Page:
Pharmacist Involvement in Opioid Stewardship and its Impact in a Small Community Health System

Pharmacist Involvement in Opioid Stewardship and its Impact in a Small Community Health System
Barbara Truskolawski, PharmD, CashWise Pharmacy 

BackgroundPenobscot Community Health Care (PCHC) is a system of Federally Qualified Health Centers (FQHC) stretching across much of rural central Maine.  In 2013, Maine as a state was in the midst of the opioid crisis.  From 2011 to 2014, Maine observed a 34% increase in the number of all drug related overdose deaths, and in 2014, 89% of drug overdose deaths involved pharmaceutical drugs.

During the same time, at PCHC, the average patient receiving an opioid prescription exceeded a dose equivalent to 290 morphine milligram equivalents (MMEs) per day. The health systems responded with a pharmacist led opioid stewardship program with a focus on population health management to impact the entire community. 

ObjectiveThe purpose of this study was to share the experiences of patient centered medical home that improved population health management through opioid stewardship, utilizing and leveraging internal resources and external partnerships to create a community-based approach to manage the opioid epidemic. 

Methods:  PCHC responded to the opioid epidemic by developing a comprehensive approach to controlled substance stewardship. Internally, this term was defined as a coordinated effort to promote the appropriate use of controlled substances, improve patient outcomes, reduce misuse and abuse, and decrease patient morbidity and mortality attributed to these high-risk medications.

Implementation of this program involved health system leadership revising policies and procedures in regards to controlled substances throughout the organization.  These policies require all patients who have been prescribed controlled substances to provide informed consent, acknowledging the high risks associated with these medications. Patients were also required to sign an annual contract, agreeing to random urine screening for drugs, and a random pill count to verify adherence to prescribed directions. The organization also decided to not prescribe controlled substances to patients using marijuana due to lack of safety support.

Apart from these new policies and procedures, a controlled substances initiative (CSI) committee was formed with the intent of improving safe medication usage and reducing opioid-related premature deaths, defined as patients who died before the age of 60 years old. This multidisciplinary committee consisted of physicians, nurse practitioners, a pain specialist, a psychiatrist, a care management social worker, pharmacists and pharmacy residents.

The electronic medical record was used to generate a report of patients on high dose opioids for the treatment of chronic pain (100 MME or more per day).  Pharmacy residents would review patient cases on a weekly basis and record pertinent information including appropriateness of therapy, previous treatment methods, concurrent mental health conditions, and other comorbid medical conditions in a standardized form. Evidence-based recommendations were made to primary care providers via email for intervention. These recommendations included opioid or benzodiazepine tapers, cognitive behavioral therapy, non-opioid pharmacologic treatment, and osteopathic manipulation.  Pharmacy residents would then follow up at 1 and 3 month intervals to assess the implementation of these recommendations.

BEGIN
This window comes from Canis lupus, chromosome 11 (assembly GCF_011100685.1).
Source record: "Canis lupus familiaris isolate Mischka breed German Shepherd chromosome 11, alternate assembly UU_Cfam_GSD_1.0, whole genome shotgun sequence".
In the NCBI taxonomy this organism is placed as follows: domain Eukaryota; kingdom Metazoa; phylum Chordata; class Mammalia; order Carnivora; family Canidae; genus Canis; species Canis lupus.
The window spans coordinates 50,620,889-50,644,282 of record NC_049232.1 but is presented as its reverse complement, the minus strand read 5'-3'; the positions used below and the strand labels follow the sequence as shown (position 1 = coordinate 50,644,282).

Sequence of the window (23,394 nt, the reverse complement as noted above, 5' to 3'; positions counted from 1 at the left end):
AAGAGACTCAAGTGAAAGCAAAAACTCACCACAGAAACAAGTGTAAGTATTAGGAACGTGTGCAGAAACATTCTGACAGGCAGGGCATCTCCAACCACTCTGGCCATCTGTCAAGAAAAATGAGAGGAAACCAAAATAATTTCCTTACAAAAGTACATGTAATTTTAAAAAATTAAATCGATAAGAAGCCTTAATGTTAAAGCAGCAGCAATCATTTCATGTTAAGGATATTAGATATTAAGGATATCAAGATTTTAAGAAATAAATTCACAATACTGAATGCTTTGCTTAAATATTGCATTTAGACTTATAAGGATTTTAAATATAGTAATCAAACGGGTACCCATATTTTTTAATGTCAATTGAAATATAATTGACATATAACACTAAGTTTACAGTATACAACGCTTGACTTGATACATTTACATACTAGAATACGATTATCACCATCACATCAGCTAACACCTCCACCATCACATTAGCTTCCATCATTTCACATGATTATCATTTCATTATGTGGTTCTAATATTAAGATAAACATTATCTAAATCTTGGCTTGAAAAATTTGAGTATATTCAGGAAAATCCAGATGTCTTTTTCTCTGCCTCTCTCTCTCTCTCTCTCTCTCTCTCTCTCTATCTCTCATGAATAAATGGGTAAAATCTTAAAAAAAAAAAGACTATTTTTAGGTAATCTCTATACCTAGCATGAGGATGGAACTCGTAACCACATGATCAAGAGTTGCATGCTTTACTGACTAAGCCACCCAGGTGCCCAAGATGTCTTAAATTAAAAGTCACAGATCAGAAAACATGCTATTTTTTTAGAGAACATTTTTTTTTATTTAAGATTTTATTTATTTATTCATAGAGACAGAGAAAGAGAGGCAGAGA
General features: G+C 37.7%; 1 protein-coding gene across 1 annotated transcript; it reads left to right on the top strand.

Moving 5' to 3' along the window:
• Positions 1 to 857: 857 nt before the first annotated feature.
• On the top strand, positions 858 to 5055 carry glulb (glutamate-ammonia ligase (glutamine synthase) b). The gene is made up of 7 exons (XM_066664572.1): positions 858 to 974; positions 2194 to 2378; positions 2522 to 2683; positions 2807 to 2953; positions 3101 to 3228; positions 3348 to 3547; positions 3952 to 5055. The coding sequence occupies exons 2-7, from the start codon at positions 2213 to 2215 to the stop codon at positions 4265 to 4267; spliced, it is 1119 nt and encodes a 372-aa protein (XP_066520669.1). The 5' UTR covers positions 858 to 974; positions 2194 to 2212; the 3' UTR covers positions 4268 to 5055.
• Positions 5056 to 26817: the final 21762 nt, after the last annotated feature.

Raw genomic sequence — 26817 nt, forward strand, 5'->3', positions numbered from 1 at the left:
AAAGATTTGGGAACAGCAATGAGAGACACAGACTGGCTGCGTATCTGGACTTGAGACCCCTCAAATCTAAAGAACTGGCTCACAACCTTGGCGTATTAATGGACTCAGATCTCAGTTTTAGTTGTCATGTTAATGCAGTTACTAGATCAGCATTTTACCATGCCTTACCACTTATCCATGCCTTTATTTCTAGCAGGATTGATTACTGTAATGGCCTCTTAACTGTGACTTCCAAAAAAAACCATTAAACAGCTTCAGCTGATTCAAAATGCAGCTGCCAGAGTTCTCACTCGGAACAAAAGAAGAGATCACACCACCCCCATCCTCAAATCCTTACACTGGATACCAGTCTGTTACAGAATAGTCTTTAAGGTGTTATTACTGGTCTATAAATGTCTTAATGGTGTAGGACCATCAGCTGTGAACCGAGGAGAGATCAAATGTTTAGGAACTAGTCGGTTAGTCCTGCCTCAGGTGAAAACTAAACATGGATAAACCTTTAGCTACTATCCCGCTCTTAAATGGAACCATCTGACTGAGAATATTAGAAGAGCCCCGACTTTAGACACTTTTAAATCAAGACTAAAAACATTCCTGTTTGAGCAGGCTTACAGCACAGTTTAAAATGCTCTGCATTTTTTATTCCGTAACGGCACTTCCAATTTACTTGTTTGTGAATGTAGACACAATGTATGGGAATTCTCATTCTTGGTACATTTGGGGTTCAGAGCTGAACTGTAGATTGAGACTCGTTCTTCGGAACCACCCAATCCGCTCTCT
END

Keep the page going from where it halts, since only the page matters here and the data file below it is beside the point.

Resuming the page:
ResultsSince the establishment of this program, 1,300 patient reviews have been completed. The number of patients receiving chronic opioids has decreased by 67.2% from October of 2013 to March of 2017. There was also a 65.6% decrease in the number of patients receiving benzodiazepines during a similar time period.  Premature deaths were reviewed to identify associations with opioids prescribed at the time of death. This revealed a decline of 50% (55 cases to 28 cases) between 2013 and 2015. 

DiscussionThis controlled substance stewardship program is a prime example of how health systems of all sizes can implement strong, evidence-based medicine in a protocol to improve patient outcomes and reduce opioid usage. Organizational involvement and investment into this program has led to significant achievements in the quadruple aim of improving health care delivery through enhanced patient experience, improved quality of care, reduced costs, and better provider satisfaction. The authors admit that this initiative was initially met with resistance from both patients and prescribers.  Providers that had difficulty bringing up controlled substance use now had tools to rely on; this eased implementation to provide evidence based medicine supported by organization wide policies. 

References:
1. Homsted FAE, Magee CE, Nesin N. Population health management in a small health system: Impact of controlled substance stewardship in a patient-centered medical home. Am J Health Syst Pharm. 2017;74(18):1468-1475. 

2. Diomede T. Department of Health and Human Services. SEOW Special Report: Heroin, Opioids, and Other Drugs in Maine. Published October 2015. Accessed November 19, 201. www.maine.gov/dhhs